Heavy police presence for F1 race in Montreal

Police in Montreal clamped down Sunday on any attempt by protesters to disrupt the Formula One Canadian Grand Prix race.

Police spokeswoman Anie Lemieux said about 30 people have been arrested at the subway stop near the race track as a preventive measure.

Some protesters had wanted to fill the subway with their supporters to make it difficult for fans to get to the race but the main downtown hub was filled with police officers in yellow jackets instead, checking any commuter with a back pack and red square, the symbol used by student protesters who have been demonstrating for more than three months against university and college tuition hikes.

Officers patrolled the corridor leading to the line traveling to the race venue, and were on every train car as well.

Thousands of tourists in Montreal over the last few days for the F-1 Grand Prix race have witnessed protests as students demonstrating against the planned tuition hikes paraded in their underwear, beat drums and pots and occasionally clashed with police near areas especially designated for street parties. But Montreal police backed by their provincial counterparts made their presence felt on the streets and in the subway system below to make sure any planned disruptions of one of Canada's most lucrative tourist events did not take place.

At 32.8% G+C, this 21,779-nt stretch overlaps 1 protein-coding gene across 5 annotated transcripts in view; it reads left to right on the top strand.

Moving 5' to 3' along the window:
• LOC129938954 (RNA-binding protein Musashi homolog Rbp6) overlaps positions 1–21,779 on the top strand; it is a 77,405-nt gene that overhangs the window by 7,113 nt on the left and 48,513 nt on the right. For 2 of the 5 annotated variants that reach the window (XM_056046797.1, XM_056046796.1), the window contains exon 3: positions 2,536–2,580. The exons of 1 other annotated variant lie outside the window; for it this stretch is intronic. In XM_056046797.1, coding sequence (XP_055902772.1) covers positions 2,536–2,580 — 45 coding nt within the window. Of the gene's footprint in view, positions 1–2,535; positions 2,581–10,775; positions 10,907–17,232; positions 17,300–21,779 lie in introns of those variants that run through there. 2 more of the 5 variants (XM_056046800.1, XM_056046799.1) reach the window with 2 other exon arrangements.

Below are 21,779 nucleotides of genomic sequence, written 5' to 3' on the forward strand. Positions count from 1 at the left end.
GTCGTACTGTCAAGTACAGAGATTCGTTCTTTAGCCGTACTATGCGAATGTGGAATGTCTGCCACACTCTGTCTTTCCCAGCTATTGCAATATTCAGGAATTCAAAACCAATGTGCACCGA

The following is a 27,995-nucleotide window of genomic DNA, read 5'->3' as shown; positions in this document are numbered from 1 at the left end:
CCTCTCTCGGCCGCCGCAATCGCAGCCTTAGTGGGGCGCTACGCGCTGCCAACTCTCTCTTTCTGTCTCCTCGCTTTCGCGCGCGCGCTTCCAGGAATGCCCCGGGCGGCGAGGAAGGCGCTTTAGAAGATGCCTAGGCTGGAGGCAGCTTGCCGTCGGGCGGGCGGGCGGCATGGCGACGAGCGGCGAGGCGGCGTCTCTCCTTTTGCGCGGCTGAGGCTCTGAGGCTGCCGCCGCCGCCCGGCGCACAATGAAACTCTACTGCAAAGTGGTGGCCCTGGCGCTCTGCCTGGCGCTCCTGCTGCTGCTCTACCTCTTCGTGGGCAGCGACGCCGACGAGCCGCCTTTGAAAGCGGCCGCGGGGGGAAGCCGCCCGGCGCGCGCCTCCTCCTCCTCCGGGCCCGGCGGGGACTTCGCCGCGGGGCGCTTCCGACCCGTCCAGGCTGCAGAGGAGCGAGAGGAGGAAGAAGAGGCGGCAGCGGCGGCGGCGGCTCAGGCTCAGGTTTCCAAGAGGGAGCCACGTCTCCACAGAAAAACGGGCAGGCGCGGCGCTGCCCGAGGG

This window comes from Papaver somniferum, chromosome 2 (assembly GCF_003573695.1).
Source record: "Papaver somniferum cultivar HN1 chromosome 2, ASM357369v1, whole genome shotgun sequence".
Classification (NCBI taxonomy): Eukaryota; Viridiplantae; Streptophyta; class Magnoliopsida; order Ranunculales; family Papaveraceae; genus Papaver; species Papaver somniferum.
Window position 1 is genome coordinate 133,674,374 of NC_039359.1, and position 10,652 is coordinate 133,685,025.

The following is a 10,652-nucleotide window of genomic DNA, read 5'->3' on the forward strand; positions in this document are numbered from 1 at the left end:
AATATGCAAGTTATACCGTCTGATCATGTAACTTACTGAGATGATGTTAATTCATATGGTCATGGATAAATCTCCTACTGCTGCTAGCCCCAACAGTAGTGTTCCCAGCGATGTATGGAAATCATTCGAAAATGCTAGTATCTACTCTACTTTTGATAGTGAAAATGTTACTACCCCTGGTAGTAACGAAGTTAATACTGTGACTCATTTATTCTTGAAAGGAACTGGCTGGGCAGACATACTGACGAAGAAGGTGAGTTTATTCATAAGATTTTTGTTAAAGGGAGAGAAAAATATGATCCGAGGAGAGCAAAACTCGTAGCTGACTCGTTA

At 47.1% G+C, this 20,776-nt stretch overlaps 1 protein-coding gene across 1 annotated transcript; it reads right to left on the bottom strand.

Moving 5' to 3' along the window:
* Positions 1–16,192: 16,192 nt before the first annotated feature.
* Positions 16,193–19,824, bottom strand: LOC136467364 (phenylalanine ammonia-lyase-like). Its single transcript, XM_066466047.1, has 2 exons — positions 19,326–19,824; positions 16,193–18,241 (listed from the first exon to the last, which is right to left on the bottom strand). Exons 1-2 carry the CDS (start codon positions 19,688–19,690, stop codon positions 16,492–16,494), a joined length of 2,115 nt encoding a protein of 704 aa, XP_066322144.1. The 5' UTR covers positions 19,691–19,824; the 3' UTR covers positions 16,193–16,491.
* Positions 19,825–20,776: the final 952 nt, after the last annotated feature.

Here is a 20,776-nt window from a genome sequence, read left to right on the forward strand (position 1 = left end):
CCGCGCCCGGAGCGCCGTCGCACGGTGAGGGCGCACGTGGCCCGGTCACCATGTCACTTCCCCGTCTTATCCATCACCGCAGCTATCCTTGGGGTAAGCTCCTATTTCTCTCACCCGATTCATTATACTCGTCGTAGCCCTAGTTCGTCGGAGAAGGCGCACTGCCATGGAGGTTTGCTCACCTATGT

Students have called for a tuition freeze, but the government has ruled that out as a possibility. Students also object to an emergency law put in place to limit protests. As soon as talks with the government broke down recently, one student group, soon joined by an anti-capitalist group known for its disruptive protests, said they planned events to make their presence felt during the F-1 event.

Security was no less tight near two street parties going on during race day on Sunday, as police wearing helmets watched a group of a few dozen protesters go back and forth, sometimes stopping to chant slogans.

"Welcome to Montreal!" they chanted sarcastically to an amused crowd of tourists sitting down on one of Crescent St.'s many patios to watch the race or a Euro soccer game broadcast on television and snapping pictures. Banging drums and pots, the group walked down the street chanting "Whose streets, our streets!" Police also arrested five people there after one confrontation.

The street parties have been a popular target of protesters. Some faceoffs with the officers guarding the events have led to rocks and bottles being thrown at police who have responded with pepper spray and arrests. On Saturday night, police in riot gear blocked off streets in an attempt to keep the students away from Formula One revelers, who felt a faint sting of pepper spray as they sat on restaurant patios and watched the protests go by.


AP Sports Writer Jimmy Golen in Montreal contributed to this report.